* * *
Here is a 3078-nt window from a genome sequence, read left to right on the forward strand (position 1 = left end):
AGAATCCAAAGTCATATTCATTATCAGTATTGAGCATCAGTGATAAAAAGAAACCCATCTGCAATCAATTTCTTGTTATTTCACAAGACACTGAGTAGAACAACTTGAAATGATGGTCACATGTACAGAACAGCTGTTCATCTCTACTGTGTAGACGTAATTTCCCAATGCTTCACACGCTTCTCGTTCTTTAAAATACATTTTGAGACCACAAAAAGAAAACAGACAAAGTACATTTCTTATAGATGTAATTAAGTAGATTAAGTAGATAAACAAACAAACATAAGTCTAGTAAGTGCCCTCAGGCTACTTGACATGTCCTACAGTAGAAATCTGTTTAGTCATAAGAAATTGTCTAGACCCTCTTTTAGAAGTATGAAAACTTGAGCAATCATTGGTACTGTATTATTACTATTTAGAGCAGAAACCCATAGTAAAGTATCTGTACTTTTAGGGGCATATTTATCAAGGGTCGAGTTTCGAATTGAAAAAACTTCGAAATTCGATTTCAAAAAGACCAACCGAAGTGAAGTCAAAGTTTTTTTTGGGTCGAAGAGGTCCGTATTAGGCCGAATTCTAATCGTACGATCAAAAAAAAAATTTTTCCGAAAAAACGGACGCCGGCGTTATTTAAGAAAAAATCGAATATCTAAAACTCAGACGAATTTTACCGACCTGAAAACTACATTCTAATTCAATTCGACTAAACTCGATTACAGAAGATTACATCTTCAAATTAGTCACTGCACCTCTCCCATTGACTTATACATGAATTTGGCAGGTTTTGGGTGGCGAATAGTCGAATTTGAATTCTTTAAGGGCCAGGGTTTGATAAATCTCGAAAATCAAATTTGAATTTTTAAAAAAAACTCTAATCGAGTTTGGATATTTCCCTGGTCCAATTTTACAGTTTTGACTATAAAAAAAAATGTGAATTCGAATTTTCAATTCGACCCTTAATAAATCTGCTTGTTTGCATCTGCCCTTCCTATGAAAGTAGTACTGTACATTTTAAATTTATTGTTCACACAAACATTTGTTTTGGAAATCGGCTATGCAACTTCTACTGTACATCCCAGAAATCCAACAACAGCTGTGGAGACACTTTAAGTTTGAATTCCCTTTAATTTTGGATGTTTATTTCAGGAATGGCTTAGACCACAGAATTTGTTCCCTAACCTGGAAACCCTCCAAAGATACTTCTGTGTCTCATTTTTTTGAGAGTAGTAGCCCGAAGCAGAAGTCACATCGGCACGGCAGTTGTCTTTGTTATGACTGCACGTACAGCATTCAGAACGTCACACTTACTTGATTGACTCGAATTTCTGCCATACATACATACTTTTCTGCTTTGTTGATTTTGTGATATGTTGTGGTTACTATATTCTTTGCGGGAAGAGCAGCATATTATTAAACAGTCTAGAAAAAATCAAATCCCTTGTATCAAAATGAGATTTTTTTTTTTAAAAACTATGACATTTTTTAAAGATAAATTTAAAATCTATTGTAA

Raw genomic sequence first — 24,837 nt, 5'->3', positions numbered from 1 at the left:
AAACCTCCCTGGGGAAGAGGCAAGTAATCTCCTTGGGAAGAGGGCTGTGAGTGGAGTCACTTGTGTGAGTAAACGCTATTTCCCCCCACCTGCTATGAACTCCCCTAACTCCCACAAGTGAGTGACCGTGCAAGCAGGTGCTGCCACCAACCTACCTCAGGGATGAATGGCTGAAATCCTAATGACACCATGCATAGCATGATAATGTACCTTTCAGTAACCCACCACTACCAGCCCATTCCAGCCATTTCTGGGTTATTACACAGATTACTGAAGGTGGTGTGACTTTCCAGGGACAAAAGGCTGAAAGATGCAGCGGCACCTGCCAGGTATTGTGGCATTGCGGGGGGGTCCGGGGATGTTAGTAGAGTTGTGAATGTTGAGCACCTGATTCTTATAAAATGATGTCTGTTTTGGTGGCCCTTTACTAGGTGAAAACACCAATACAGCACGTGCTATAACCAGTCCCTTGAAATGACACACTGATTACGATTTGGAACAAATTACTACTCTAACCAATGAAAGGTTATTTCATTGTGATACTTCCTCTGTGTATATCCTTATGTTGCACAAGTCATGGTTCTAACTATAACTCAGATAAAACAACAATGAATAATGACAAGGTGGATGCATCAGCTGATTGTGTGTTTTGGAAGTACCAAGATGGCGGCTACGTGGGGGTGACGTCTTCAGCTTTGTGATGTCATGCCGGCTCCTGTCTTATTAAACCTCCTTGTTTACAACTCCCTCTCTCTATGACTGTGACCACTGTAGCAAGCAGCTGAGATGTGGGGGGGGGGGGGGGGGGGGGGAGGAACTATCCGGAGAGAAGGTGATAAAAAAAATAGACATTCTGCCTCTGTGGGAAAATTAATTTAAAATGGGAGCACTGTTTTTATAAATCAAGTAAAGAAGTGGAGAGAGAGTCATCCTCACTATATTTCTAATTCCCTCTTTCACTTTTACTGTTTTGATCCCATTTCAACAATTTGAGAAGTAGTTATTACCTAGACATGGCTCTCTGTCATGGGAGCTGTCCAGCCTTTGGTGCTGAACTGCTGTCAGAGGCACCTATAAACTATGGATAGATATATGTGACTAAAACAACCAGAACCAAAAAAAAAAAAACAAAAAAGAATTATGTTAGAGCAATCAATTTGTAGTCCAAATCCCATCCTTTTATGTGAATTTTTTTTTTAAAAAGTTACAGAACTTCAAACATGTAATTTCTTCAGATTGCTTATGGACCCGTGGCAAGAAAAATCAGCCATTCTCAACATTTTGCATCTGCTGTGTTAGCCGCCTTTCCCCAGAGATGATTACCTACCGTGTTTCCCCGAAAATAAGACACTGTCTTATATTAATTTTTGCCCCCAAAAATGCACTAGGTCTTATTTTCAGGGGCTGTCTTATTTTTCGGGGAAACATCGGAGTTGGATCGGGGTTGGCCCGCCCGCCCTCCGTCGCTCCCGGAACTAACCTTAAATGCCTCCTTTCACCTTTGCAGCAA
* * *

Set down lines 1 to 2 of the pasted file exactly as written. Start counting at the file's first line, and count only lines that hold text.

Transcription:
Here is a 3078-nt window from a genome sequence, read left to right on the forward strand (position 1 = left end):
AGAATCCAAAGTCATATTCATTATCAGTATTGAGCATCAGTGATAAAAAGAAACCCATCTGCAATCAATTTCTTGTTATTTCACAAGACACTGAGTAGAACAACTTGAAATGATGGTCACATGTACAGAACAGCTGTTCATCTCTACTGTGTAGACGTAATTTCCCAATGCTTCACACGCTTCTCGTTCTTTAAAATACATTTTGAGACCACAAAAAGAAAACAGACAAAGTACATTTCTTATAGATGTAATTAAGTAGATTAAGTAGATAAACAAACAAACATAAGTCTAGTAAGTGCCCTCAGGCTACTTGACATGTCCTACAGTAGAAATCTGTTTAGTCATAAGAAATTGTCTAGACCCTCTTTTAGAAGTATGAAAACTTGAGCAATCATTGGTACTGTATTATTACTATTTAGAGCAGAAACCCATAGTAAAGTATCTGTACTTTTAGGGGCATATTTATCAAGGGTCGAGTTTCGAATTGAAAAAACTTCGAAATTCGATTTCAAAAAGACCAACCGAAGTGAAGTCAAAGTTTTTTTTGGGTCGAAGAGGTCCGTATTAGGCCGAATTCTAATCGTACGATCAAAAAAAAAATTTTTCCGAAAAAACGGACGCCGGCGTTATTTAAGAAAAAATCGAATATCTAAAACTCAGACGAATTTTACCGACCTGAAAACTACATTCTAATTCAATTCGACTAAACTCGATTACAGAAGATTACATCTTCAAATTAGTCACTGCACCTCTCCCATTGACTTATACATGAATTTGGCAGGTTTTGGGTGGCGAATAGTCGAATTTGAATTCTTTAAGGGCCAGGGTTTGATAAATCTCGAAAATCAAATTTGAATTTTTAAAAAAAACTCTAATCGAGTTTGGATATTTCCCTGGTCCAATTTTACAGTTTTGACTATAAAAAAAAATGTGAATTCGAATTTTCAATTCGACCCTTAATAAATCTGCTTGTTTGCATCTGCCCTTCCTATGAAAGTAGTACTGTACATTTTAAATTTATTGTTCACACAAACATTTGTTTTGGAAATCGGCTATGCAACTTCTACTGTACATCCCAGAAATCCAACAACAGCTGTGGAGACACTTTAAGTTTGAATTCCCTTTAATTTTGGATGTTTATTTCAGGAATGGCTTAGACCACAGAATTTGTTCCCTAACCTGGAAACCCTCCAAAGATACTTCTGTGTCTCATTTTTTTGAGAGTAGTAGCCCGAAGCAGAAGTCACATCGGCACGGCAGTTGTCTTTGTTATGACTGCACGTACAGCATTCAGAACGTCACACTTACTTGATTGACTCGAATTTCTGCCATACATACATACTTTTCTGCTTTGTTGATTTTGTGATATGTTGTGGTTACTATATTCTTTGCGGGAAGAGCAGCATATTATTAAACAGTCTAGAAAAAATCAAATCCCTTGTATCAAAATGAGATTTTTTTTTTTAAAAACTATGACATTTTTTAAAGATAAATTTAAAATCTATTGTAA